As I write, crews are preparing the building site for the Phil and Penny Campus for Accelerating Scientific Impact. That we’ve successfully held to such a tight timeline is a credit to our team, including UO folks in design and construction and to our contractors, Hoffman Construction, and the combination of Bora and Ennead architects. To mark the occasion, we’re planning a groundbreaking ceremony later this term. We will share details in Around the O as they are confirmed.
While the signs of construction may be the most outwardly obvious signs of progress, we’re making strides in a number of other areas.
In the coming days, we will renew our mission to fulfill our partnership with the state. Our initial request from the state was for $100 million in bonds, and during the 2017 session the legislature approved a first phase of $50 million in bonding capacity. Following the budget plan issued by Governor Brown, we have an opportunity in the coming intersession to participate in an inter-institutional cooperative plan that combines our next phase of funding with requests from Oregon State University and Eastern Oregon University into an overall $81 million capital construction request. Because this opportunity accelerates our timeline for funding, we have been able to reduce our request to $40 million without affecting our plans. This would raise the total state contribution to the project to $90 million and finalize our capital funding process.
Even before our new building is completed we have been able to make outstanding progress in initiating our educational programs. For example, our professional development programs have begun to take shape under the direction of Professor Jim Hutchison, Director of Educational Programs for the Knight Campus. This fall we launched two new programs in cooperation with faculty from the School of Journalism and Communication and the Lundquist College of Business.
Mark Blaine, a senior instructor in the SOJC, led 30 graduate students through “The Science Story: Basic skills and techniques for communicating your research,” a two-part workshop exploring the basics of effectively communicating science to a wide range of audiences. The workshop covered visual communication, simple narrative structures, and application of narrative to a variety of media platforms — from in-person presentation to social media. They spent time discussing how to integrate storytelling into presentations and how those can be a platform for additional communication.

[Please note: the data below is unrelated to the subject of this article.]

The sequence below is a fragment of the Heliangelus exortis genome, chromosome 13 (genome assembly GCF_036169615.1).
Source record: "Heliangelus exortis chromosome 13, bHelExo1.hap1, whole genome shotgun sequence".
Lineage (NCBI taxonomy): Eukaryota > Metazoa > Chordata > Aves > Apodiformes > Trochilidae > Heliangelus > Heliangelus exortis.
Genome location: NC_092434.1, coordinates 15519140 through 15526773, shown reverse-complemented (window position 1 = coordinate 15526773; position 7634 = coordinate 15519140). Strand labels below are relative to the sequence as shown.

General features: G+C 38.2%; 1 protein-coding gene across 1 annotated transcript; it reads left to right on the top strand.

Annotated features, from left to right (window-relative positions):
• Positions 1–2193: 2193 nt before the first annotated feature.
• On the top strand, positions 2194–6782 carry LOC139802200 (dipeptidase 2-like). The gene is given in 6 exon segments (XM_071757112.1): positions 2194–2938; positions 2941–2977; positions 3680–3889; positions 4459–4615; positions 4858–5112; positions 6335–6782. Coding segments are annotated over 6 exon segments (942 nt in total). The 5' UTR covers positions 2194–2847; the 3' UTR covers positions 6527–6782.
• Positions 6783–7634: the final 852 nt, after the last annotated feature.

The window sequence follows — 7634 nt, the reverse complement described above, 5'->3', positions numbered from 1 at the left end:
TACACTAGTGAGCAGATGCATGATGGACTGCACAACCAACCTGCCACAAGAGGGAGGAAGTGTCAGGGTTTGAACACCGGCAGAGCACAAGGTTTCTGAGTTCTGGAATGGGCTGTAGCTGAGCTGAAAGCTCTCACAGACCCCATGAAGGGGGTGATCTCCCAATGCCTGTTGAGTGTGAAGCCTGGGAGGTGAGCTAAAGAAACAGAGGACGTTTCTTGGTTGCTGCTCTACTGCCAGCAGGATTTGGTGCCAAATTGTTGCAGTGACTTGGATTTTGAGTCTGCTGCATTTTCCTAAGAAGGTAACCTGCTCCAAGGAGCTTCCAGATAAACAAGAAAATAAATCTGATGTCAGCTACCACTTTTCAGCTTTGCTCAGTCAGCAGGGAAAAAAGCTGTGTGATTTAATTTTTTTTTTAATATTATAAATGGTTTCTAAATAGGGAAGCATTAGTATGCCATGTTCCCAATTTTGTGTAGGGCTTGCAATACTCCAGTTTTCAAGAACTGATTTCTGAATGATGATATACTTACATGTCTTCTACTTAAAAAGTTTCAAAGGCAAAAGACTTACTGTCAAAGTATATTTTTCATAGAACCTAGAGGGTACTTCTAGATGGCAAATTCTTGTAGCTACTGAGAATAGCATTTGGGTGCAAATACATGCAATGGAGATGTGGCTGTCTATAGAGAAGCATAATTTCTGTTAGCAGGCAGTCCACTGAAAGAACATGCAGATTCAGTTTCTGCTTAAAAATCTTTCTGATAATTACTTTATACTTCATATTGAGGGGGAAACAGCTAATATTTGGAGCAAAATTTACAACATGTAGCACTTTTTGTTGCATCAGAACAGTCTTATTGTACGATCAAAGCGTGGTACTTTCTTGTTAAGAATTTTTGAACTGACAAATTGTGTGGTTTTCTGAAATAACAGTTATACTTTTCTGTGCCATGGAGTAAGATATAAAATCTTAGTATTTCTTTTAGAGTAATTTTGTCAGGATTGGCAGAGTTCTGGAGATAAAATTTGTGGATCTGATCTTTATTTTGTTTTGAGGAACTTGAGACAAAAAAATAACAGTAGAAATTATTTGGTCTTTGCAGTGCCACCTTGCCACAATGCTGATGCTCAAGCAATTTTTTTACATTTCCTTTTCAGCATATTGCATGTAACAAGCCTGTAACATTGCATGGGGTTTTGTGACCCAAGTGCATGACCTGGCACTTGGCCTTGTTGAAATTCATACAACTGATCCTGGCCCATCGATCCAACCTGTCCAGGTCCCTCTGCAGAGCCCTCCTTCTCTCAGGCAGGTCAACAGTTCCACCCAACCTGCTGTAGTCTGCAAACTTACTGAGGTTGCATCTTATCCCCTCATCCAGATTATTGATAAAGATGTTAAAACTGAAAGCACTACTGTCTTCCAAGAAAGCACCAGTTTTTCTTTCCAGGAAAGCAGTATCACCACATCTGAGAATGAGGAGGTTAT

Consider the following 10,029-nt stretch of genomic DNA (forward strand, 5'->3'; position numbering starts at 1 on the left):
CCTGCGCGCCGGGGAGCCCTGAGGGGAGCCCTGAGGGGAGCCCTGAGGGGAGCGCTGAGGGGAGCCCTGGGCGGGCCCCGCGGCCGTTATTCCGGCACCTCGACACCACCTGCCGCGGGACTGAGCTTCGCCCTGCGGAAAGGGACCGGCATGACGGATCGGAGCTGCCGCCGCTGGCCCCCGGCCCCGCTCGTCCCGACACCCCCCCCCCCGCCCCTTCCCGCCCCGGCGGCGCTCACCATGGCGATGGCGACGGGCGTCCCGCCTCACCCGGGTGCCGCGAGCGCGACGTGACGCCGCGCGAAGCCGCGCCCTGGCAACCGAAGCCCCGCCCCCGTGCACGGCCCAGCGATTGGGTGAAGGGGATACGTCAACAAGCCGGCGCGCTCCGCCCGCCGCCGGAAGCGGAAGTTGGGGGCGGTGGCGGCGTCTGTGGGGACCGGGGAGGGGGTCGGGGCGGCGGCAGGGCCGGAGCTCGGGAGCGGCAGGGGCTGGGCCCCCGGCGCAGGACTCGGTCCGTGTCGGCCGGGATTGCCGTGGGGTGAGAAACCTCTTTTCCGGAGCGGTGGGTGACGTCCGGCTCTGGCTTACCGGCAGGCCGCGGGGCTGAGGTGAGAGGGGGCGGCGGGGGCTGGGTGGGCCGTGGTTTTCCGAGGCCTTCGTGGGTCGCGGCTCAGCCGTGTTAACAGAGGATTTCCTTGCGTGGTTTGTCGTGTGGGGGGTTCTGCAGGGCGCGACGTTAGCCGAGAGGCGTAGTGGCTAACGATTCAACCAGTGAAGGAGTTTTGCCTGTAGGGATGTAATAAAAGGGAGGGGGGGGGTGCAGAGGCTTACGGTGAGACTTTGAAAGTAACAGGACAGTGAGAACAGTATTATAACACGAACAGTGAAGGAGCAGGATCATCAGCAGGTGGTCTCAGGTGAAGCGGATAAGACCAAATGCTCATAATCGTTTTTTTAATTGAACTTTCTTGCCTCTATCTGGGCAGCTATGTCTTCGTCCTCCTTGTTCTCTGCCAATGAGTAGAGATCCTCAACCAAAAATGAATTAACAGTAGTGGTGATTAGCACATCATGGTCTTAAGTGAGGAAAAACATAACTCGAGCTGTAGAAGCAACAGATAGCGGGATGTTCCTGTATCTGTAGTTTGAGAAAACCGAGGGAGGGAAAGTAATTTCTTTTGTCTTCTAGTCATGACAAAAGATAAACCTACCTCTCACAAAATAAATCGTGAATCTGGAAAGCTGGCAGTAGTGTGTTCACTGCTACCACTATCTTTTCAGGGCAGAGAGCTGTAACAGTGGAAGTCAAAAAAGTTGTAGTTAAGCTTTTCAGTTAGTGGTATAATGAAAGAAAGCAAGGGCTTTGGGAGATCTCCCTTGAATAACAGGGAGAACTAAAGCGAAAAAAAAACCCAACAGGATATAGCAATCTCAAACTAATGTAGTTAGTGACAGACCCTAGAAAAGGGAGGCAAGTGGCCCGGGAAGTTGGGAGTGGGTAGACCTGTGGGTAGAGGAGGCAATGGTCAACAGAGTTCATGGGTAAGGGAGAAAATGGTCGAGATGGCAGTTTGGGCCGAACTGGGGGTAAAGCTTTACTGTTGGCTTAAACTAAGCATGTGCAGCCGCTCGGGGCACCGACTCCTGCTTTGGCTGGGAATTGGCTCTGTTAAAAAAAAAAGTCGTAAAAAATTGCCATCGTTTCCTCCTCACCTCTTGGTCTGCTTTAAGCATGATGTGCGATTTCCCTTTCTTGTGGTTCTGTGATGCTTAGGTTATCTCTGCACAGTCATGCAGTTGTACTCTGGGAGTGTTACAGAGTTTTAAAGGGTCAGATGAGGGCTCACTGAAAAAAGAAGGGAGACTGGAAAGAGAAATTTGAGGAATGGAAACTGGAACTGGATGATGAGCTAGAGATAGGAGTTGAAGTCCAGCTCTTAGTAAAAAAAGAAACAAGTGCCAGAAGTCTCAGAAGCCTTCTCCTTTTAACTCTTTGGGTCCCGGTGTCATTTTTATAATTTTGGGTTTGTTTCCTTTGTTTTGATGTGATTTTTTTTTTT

Andrew Nelson, a professor in the Lundquist College of Business and associate vice president for entrepreneurship and innovation, led some 20 graduate students in the sciences through “An Introduction to Innovation.” The workshop emphasized assessing and communicating the commercial value of research, evaluate ideas through an applied lens, and enhancing the impact of research. Future Knight Campus innovation/entrepreneurship workshops in this area will cover topics including intellectual property, raising money, and building a team.
In terms of full academic programs, we’ve finalized coalescing our internship programs into the newly named Knight Campus Graduate Internship Program (KCGIP). The KCGIP is composed of the longstanding and highly successful Master's Industrial Internship Program and the Bioinformatics and Genomics Master's Programs. These programs train scientists in an accelerated academic format and provide opportunities for the real-world knowledge and skills necessary to be successful in an industrial environment.
Our new building is designed to host training laboratories and classroom spaces specifically for applied graduate education. When the building is complete in early 2020, these Knight Campus Graduate Internship Program academic tracks, and hopefully some additional new tracks, will be co-located for the first time.
And of course our biggest news is that we have hired our new executive director, Robert Guldberg, who is currently the Executive Director of the Parker H. Petit Institute for Bioengineering and Bioscience at Georgia Tech University. Bob precisely fits the image of a scientific leader that we had in mind when we launched the Knight Campus, and we feel very lucky to have been able to recruit him to the UO. The entire Knight Campus team and I are working closely with Bob as we begin a planning process in advance of his arrival in September.
I was happy to be able to report to the Board of Trustees at their last meeting that we have accomplished everything that we set out to do over the last year: acquire the property for the campus, design and begin construction on our new building, establish new academic and professional development programs, establish a governance structure for hiring new faculty and staff, hire a new director, and initiate new and deeper interactions with our partners across the state, especially at OHSU. None of this would have been possible without the hard work of countless individuals drawn from nearly every part of the university. Our success in just one year’s time shows that we can accomplish great things as an institution when we all work closely together. For that I am nearly as grateful as for the accomplishments themselves.
All the best in the new year,
Acting Executive Director, Phil and Penny Knight Campus for Accelerating Scientific Impact
Professor of Biology, University of Oregon